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Global Dimensions of Intellectual Property Rights in Science and Technology The Federal Government BRUCE MERRIFIELD Some of you have heard of Hernando DeSoto, a Peruvian who has written a book based on a seven-year study of Latin American economies. The bottom line of the book is that the definition of an underdeveloped country is one in which the entrepreneurial function has been made illegal. You can immediately translate that to the former Eastern Bloc countries and to a lot of other centrally controlled countries around the world. Unfortunately, you can also translate it to some of our big Neanderthal companies in this country in which the entrepreneurial function virtually has been made illegal, but the important understanding there is that before entrepreneurial activity can thrive, intellectual property protection is required. Moreover, incentives that will allow this to happen also are needed. Basically the world has changed. Ninety percent of everything we know in the sciences has been generated in the last 30 years. It will double again in the next 15. Product and process life cycles in electronics have collapsed to a few years, 2 to 3, rarely more than 5 to 10 years in most other industries, making existing facilities and equipment obsolete often long before their useful lives can be realized. This process really accelerated after World War II, in 1945, when Vannevar Bush wrote a report to the president identifying research as the endless frontier. The National Science Foundation was funded, and since then, we have pumped about a trillion dollars into our academic infrastructure in this country, more than any other nation can even begin to match. As a result of that, last year we spent about $25 billion on basic research, 10 times more than any other nation, but it is the source, the wellspring, for all the critical technologies—the 20 or so critical technologies that will dominate the twenty-first century. Moreover, any company that is not investing, not only in incremental improvements in its existing operations (just to maintain current cash flow) but also, simultaneously, in next-generation technology, may not survive the next decade. There is a basic paradigm shift here in management strategy which says that wealth can no longer be measured in terms of ownership of fixed physical assets that can be obsolete in a few years. Wealth now has to be measured in terms of ownership or at least time critical access to proprietary, knowledge-intensive, high-value-added, technology-driven systems. It is important, however, that we understand the significance of this paradigm shift for the developing countries. We now have a historically unprecedented opportunity to raise the quality of life of every nation in the world through expansion of their economies. Moreover, this is in the enlightened self-interest of the United States and all developed countries. For example, in the Marshall Plan after World War II, we pumped billions of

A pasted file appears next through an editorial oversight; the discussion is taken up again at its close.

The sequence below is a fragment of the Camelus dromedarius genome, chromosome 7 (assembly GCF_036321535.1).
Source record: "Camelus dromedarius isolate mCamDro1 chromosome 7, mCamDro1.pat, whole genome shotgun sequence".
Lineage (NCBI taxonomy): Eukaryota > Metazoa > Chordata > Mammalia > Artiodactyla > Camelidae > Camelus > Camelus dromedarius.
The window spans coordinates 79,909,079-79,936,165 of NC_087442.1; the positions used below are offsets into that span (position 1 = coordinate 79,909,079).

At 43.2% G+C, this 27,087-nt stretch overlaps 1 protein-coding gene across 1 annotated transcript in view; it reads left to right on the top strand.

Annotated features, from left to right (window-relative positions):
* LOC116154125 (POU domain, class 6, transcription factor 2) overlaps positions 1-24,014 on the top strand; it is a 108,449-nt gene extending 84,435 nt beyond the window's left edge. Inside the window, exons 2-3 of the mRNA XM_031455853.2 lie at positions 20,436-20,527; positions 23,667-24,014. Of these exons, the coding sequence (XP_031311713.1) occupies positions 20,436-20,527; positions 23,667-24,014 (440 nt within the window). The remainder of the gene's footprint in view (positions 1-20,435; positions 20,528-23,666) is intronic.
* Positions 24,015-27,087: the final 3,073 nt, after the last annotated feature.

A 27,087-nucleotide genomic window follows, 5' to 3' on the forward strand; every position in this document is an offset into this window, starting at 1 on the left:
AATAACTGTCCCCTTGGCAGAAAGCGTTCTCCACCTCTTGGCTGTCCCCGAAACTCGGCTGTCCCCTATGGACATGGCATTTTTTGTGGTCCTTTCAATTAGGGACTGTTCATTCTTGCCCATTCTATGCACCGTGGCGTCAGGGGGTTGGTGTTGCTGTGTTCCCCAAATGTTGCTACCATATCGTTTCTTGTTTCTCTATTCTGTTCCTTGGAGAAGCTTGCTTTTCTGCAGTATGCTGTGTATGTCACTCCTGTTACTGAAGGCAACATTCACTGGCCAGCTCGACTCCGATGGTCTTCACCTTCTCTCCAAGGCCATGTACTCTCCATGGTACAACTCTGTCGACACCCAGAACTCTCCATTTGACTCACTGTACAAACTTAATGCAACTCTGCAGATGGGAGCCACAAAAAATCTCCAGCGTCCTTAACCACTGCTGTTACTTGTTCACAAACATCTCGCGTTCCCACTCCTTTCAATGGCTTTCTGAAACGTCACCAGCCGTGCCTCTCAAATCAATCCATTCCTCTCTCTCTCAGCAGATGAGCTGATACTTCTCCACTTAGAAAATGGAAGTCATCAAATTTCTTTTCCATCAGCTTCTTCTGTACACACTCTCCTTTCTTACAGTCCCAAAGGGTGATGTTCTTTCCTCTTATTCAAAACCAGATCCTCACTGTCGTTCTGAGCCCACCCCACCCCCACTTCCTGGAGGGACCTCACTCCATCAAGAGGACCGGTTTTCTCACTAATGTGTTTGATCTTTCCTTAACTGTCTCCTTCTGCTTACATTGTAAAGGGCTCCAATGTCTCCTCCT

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Global Dimensions of Intellectual Property Rights in Science and Technology dollars into Europe and Japan. Do you know who was the primary beneficiary of that investment? It was the United States because as those economies expanded, they offered tremendous opportunities for further investment and export. As we help expand the developing country economies, the benefit will come back to us many times over. The problem is how to do that effectively. As we know, the communications revolution has created a situation in which capital can flow with the speed of light anywhere in the world. Technology also can follow rapidly wherever it is well treated, which means wherever intellectual property rights are respected. Any rice paddy in the world can be transformed in 6 to 12 months by the big international construction people, to a state-of-the-art automated facility operated by $2 an hour labor. Nothing like this has ever happened before in history on this scale. Moreover, intellectual property protection can enhance foreign investment in these developing countries. A model for doing this was developed at the U.S. Department of Commerce. We call it the Modern Marshall Plan. It is basically a joint venture arrangement in which a professionally trained function in each country first searches out emerging opportunities in the developing country. It is important to start with technology that interests the developing country. The second step is to match the foreign nation's company with a U.S. company to provide the missing skill, resources, and capabilities for jointly developing new technology. It is a win-win situation that multiplies the market potential, shares the risk in development, and accelerates development times. The first pilot model with Israel has been remarkably successful. I think now there are more than 225 joint venture companies that have commercialized technology, with greater than $1 billion in sales, and something like a 90 percent success ratio. We have translated that model to a number of other countries. In India, for example, there have been remarkable results. Thirty-five out of thirty-six initiatives that were funded are now starting commercial operations. That is a pretty high success ratio. Basically every nation has latent entrepreneurial potential. India has 80 million educated people, and when that operation was established in Bombay (with some trepidation, admittedly), within about 6 weeks 300 proposals had swamped that office from all over India. Tremendously exciting things emerged, some of them low tech but many of them extraordinarily high tech in concept, and many of those are now going commercial. This model, moreover, begins to create an incentive in the developing country for intellectual property rights because as indigenous companies develop their own technology, they understand the need for intellectual property protection, and put pressure on their own governments to provide that protection. This is important, because democracy cannot exist in a developing country without a small-business middle class that has a stake in